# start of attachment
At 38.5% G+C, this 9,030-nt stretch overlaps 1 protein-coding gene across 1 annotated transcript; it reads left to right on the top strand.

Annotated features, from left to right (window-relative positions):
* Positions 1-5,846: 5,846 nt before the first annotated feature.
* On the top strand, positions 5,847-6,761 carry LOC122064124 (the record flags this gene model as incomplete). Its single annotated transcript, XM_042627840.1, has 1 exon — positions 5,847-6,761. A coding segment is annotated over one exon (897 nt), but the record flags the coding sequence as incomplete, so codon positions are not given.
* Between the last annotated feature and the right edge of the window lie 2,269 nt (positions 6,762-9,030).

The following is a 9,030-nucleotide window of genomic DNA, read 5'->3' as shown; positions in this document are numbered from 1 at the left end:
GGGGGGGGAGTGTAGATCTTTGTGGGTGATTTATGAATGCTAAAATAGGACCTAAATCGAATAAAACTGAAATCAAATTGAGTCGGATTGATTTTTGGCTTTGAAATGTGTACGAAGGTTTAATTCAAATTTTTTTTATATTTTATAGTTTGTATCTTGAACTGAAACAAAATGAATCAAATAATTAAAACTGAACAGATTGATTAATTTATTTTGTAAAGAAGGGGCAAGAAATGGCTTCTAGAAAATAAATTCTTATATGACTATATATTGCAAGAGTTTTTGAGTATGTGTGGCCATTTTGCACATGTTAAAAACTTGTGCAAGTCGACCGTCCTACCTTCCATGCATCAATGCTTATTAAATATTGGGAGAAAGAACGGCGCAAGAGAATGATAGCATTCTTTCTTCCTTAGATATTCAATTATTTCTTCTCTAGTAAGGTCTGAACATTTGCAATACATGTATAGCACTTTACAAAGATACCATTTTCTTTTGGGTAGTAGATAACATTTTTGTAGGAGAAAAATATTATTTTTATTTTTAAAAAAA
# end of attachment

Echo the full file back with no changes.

At 38.5% G+C, this 9,030-nt stretch overlaps 1 protein-coding gene across 1 annotated transcript; it reads left to right on the top strand.

Annotated features, from left to right (window-relative positions):
* Positions 1-5,846: 5,846 nt before the first annotated feature.
* On the top strand, positions 5,847-6,761 carry LOC122064124 (the record flags this gene model as incomplete). Its single annotated transcript, XM_042627840.1, has 1 exon — positions 5,847-6,761. A coding segment is annotated over one exon (897 nt), but the record flags the coding sequence as incomplete, so codon positions are not given.
* Between the last annotated feature and the right edge of the window lie 2,269 nt (positions 6,762-9,030).

The following is a 9,030-nucleotide window of genomic DNA, read 5'->3' as shown; positions in this document are numbered from 1 at the left end:
GGGGGGGGAGTGTAGATCTTTGTGGGTGATTTATGAATGCTAAAATAGGACCTAAATCGAATAAAACTGAAATCAAATTGAGTCGGATTGATTTTTGGCTTTGAAATGTGTACGAAGGTTTAATTCAAATTTTTTTTATATTTTATAGTTTGTATCTTGAACTGAAACAAAATGAATCAAATAATTAAAACTGAACAGATTGATTAATTTATTTTGTAAAGAAGGGGCAAGAAATGGCTTCTAGAAAATAAATTCTTATATGACTATATATTGCAAGAGTTTTTGAGTATGTGTGGCCATTTTGCACATGTTAAAAACTTGTGCAAGTCGACCGTCCTACCTTCCATGCATCAATGCTTATTAAATATTGGGAGAAAGAACGGCGCAAGAGAATGATAGCATTCTTTCTTCCTTAGATATTCAATTATTTCTTCTCTAGTAAGGTCTGAACATTTGCAATACATGTATAGCACTTTACAAAGATACCATTTTCTTTTGGGTAGTAGATAACATTTTTGTAGGAGAAAAATATTATTTTTATTTTTAAAAAAA